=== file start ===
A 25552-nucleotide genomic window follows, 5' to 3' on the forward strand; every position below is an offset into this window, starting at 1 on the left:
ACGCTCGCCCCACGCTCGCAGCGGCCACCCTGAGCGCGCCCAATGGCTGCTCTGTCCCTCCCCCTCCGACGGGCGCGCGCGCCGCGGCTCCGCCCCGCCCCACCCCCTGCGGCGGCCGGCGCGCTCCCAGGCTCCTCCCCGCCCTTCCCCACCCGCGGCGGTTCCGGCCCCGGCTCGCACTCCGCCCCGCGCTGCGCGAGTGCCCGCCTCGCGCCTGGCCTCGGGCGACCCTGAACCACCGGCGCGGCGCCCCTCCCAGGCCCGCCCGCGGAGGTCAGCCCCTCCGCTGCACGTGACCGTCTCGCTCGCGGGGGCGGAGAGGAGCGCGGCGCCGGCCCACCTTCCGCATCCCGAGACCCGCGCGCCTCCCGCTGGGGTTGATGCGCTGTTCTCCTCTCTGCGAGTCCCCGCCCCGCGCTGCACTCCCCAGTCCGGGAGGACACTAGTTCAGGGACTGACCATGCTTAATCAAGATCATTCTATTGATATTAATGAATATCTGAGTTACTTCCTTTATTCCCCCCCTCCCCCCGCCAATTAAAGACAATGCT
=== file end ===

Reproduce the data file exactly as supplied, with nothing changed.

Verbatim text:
A 25552-nucleotide genomic window follows, 5' to 3' on the forward strand; every position below is an offset into this window, starting at 1 on the left:
ACGCTCGCCCCACGCTCGCAGCGGCCACCCTGAGCGCGCCCAATGGCTGCTCTGTCCCTCCCCCTCCGACGGGCGCGCGCGCCGCGGCTCCGCCCCGCCCCACCCCCTGCGGCGGCCGGCGCGCTCCCAGGCTCCTCCCCGCCCTTCCCCACCCGCGGCGGTTCCGGCCCCGGCTCGCACTCCGCCCCGCGCTGCGCGAGTGCCCGCCTCGCGCCTGGCCTCGGGCGACCCTGAACCACCGGCGCGGCGCCCCTCCCAGGCCCGCCCGCGGAGGTCAGCCCCTCCGCTGCACGTGACCGTCTCGCTCGCGGGGGCGGAGAGGAGCGCGGCGCCGGCCCACCTTCCGCATCCCGAGACCCGCGCGCCTCCCGCTGGGGTTGATGCGCTGTTCTCCTCTCTGCGAGTCCCCGCCCCGCGCTGCACTCCCCAGTCCGGGAGGACACTAGTTCAGGGACTGACCATGCTTAATCAAGATCATTCTATTGATATTAATGAATATCTGAGTTACTTCCTTTATTCCCCCCCTCCCCCCGCCAATTAAAGACAATGCT